NFL RedZone has revolutionized my football viewing experience. As someone whose interest in the sport has waned over the years due to concerns about player safety and the decline of my favorite team, the Patriots, RedZone provides a convenient way to consume a large amount of football with minimal effort. It’s a brilliant concept that takes advantage of the stop-start nature of the sport, allowing viewers to switch between games without touching a remote.
This idea was quickly imitated, and now soccer has its own version in the form of CBS’s Golazo Show. Just like RedZone, Golazo promises to show every goal scored on a Champions League or Europa League matchday. However, unlike its predecessor, Golazo Show falls short in capturing the essence of the game.
While the format of RedZone seamlessly transitions between American football games, soccer is a fluid sport with constant movement. This makes Golazo Show an inferior way to watch soccer. The show only cuts to games in promising positions, such as a corner kick or a free kick outside the box, but the unpredictable nature of goals and the nuances of the game are lost in these brief clips. You can’t fully experience the midfield battles or understand tactical adjustments without the comprehensive view of a full game.
Personally, I only turn to Golazo Show during the group stages of the Champions League when there isn’t a particular game I’m invested in. If a team like Barcelona or Liverpool is playing, I prefer to watch their match and use Golazo as a secondary screen to keep track of other scores. However, on the final matchday or during winner-take-all matches, I pay closer attention.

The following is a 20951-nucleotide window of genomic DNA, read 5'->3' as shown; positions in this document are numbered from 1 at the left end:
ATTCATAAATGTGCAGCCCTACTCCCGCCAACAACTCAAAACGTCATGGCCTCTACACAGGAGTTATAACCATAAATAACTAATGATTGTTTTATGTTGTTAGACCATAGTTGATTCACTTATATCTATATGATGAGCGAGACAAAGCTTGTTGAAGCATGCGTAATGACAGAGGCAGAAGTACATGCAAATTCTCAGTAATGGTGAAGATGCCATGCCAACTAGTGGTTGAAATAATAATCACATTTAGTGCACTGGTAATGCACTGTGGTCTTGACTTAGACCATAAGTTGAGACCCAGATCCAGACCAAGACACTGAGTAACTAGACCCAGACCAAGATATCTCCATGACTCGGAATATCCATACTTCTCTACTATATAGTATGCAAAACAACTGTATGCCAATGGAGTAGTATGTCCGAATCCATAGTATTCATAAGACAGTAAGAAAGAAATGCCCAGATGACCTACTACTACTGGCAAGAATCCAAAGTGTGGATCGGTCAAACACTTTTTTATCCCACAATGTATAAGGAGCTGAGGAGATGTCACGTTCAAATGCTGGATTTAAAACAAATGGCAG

But occasionally, the Americanization of soccer through RedZone-like shows can be enjoyable. This was the case during Tuesday’s Champions League slate. Although none of the matches stood out on paper, I decided to watch Golazo Show. The first half of the games didn’t capture my attention, with only two goals scored. This is an inherent flaw of Golazo Show due to soccer’s low-scoring nature.
However, the second halves of these matches were action-packed, with nine goals in a 19-minute stretch. It was a thrilling experience, and Golazo Show finally proved its potential. While the show still has its limitations, such as not being able to keep up with real-time goals, the constant excitement and bouncing between goals made it worthwhile.
Would it have been better to focus on one match and fully enjoy it? Perhaps. In retrospect, I wish I had watched the Lens-PSV match or followed my instincts and watched Arsenal defeat Sevilla. Despite the barrage of goals, I still lacked a complete understanding of the matches outside of those moments. However, I don’t regret giving Golazo Show a chance on this occasion. When everything aligns and the action unfolds rapidly, the show becomes a psychedelic experience, bringing soccer highlights to life. It’s bold and sometimes overwhelming, but there’s a strange pleasure in letting the excitement wash over you.
Michael Johnson is your soccer guru, providing extensive coverage of soccer. With a global perspective, he delivers match reports, player interviews, and insights into the beautiful game, ensuring readers stay connected to the world of soccer.